Docosahexaenoic acid (DHA) is an omega-3 fatty acid abundantly found in blue fish and crustaceans. Although DHA intake is known to have a positive effect on brain function (Lauritzen et al., 2016), its association with neural diseases such as epilepsy remains controversial. In a 2018 systematic review, four of nine studies in human patients reported a significant positive association between omega-3 fatty acids and epileptic seizures; however, the authors could not conclude a beneficial effect because of the low statistical power (Pourmasoumi et al., 2018). Another clinical study of 99 patients reported that the administration of DHA at a dose of approximately 33.4–49.1 mg/kg/day reduced the frequency of seizures in patients with refractory epilepsy (Ibrahim et al., 2018). Two papers have been published on the administration of omega-3 fatty acids for idiopathic epilepsy in dogs; however, the AEDs of DHA have not been clearly indicated (Scorza et al., 2009; Matthews et al., 2012). In these studies, dogs were administered 2 g/head/day of whole omega 3 fatty acid and 25 mg/kg/day of DHA, respectively, which were lower doses than those reported in humans, and the ratio of DHA components to fatty acids was ambiguous in one study (Scorza et al., 2009). In addition, the NOAEL of DHA + EPA in healthy dogs has been reported to be sufficiently higher than these doses (Takeda Pharmaceutical Company, 2020), suggesting that DHA can be safely administered at higher doses than those reported in previous studies. Therefore, we conducted an open-label clinical trial to clarify the effects of supplemental treatment with a high dose of DHA in dogs with idiopathic epilepsy.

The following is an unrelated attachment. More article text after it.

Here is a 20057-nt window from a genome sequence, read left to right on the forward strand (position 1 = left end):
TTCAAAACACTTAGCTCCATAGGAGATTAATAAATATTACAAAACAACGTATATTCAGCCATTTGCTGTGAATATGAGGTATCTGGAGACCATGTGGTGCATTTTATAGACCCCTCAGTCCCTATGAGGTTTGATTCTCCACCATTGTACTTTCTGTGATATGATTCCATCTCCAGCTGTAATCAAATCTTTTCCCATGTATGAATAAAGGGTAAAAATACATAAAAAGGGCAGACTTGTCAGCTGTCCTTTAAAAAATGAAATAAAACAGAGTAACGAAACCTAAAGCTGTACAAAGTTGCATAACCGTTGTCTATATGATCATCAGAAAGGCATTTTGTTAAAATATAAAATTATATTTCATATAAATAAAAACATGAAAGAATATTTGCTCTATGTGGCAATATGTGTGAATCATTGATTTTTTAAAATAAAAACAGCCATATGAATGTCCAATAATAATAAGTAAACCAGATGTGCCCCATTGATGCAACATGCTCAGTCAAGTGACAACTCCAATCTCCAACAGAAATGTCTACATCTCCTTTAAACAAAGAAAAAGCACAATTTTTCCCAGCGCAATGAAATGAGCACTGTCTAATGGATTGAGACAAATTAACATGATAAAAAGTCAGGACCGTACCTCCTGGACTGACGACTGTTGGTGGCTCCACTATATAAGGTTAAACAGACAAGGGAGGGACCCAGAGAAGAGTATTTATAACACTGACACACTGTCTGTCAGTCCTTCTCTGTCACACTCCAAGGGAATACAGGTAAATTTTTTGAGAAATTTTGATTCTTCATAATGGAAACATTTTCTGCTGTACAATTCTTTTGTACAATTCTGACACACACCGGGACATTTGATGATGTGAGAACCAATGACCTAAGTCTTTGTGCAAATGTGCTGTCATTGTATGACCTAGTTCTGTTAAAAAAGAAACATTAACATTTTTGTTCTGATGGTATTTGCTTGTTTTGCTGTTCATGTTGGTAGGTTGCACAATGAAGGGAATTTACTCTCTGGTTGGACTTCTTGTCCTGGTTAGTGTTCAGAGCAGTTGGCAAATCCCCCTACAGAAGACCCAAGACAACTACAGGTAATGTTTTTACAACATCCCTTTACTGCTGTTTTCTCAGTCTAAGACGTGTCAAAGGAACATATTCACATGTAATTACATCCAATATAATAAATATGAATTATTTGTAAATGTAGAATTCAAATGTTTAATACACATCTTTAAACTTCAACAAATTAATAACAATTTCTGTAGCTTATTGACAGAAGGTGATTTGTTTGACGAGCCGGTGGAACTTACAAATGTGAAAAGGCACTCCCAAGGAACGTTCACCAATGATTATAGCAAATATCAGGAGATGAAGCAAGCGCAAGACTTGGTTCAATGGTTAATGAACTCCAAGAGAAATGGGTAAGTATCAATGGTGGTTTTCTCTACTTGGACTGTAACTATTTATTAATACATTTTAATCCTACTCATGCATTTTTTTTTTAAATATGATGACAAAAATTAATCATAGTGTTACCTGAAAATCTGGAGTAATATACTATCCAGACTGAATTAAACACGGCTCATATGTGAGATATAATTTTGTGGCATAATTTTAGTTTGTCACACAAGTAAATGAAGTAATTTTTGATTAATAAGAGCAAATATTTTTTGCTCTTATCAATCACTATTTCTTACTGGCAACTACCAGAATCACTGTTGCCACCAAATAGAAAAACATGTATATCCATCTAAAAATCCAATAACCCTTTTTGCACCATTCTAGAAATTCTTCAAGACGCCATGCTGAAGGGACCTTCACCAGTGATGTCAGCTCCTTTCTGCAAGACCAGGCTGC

Materials and Methods